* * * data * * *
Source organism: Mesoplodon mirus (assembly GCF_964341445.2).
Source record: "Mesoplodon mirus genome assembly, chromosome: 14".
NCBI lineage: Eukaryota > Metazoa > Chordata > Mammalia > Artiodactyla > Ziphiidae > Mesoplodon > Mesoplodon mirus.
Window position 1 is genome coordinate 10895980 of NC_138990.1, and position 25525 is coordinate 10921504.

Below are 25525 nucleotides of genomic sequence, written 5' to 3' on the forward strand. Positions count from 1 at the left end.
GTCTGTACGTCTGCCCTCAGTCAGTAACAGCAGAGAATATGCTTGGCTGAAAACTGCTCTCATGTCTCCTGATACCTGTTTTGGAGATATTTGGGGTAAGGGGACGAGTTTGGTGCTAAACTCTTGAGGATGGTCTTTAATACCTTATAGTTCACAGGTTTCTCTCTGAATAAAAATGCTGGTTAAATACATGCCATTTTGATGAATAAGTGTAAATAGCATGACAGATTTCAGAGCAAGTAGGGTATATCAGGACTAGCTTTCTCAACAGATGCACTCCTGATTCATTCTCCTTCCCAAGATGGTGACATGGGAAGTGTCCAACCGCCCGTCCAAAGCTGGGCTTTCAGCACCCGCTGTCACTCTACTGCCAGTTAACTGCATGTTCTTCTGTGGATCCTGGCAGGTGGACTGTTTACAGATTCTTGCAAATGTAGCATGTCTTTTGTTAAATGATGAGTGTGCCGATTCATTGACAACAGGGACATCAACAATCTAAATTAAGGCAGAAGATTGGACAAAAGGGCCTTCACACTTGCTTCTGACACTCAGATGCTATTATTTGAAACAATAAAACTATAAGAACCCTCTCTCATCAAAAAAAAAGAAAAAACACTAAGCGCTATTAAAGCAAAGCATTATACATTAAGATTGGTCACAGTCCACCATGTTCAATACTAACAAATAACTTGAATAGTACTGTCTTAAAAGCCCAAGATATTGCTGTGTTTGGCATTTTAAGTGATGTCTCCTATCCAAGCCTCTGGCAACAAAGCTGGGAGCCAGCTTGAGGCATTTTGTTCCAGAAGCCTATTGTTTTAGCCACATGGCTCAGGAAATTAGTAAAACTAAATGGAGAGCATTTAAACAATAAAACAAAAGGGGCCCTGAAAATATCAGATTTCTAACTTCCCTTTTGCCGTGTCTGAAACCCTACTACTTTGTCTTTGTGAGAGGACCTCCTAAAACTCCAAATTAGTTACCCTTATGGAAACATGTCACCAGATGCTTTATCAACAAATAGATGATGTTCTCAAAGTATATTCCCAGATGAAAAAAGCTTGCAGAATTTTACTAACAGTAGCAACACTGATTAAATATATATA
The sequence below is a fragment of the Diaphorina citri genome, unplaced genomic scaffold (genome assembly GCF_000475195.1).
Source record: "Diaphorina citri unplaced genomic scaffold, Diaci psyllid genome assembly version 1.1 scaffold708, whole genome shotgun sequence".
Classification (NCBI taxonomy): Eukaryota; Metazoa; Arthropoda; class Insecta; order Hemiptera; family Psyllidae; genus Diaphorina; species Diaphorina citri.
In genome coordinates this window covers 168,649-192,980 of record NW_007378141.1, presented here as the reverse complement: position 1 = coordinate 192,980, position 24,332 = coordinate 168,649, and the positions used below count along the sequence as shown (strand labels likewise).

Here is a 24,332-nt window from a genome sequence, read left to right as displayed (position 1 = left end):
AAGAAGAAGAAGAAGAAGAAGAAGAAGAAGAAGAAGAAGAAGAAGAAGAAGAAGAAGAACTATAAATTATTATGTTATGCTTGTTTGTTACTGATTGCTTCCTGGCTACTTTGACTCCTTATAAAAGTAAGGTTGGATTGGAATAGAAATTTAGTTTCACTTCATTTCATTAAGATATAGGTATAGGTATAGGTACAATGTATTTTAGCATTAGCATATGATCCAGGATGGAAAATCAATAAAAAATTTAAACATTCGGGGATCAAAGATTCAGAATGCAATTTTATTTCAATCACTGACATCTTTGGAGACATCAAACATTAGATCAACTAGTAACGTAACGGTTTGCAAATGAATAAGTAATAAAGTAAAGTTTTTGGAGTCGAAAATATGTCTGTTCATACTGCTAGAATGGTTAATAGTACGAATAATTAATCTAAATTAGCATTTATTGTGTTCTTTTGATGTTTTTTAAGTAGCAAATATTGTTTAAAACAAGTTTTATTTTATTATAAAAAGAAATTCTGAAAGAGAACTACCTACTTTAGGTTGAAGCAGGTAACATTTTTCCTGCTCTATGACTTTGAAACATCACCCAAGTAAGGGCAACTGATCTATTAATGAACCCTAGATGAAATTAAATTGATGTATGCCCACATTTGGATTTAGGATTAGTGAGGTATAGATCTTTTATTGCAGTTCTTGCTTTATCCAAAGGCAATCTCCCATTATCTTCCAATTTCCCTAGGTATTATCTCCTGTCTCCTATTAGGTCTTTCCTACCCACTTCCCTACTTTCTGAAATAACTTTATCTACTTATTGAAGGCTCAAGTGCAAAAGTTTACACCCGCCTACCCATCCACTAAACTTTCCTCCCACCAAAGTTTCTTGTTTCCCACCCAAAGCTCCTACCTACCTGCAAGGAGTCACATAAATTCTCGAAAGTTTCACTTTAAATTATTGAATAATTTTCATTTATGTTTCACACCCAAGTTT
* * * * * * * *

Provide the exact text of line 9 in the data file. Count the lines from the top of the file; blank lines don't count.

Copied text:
Classification (NCBI taxonomy): Eukaryota; Metazoa; Arthropoda; class Insecta; order Hemiptera; family Psyllidae; genus Diaphorina; species Diaphorina citri.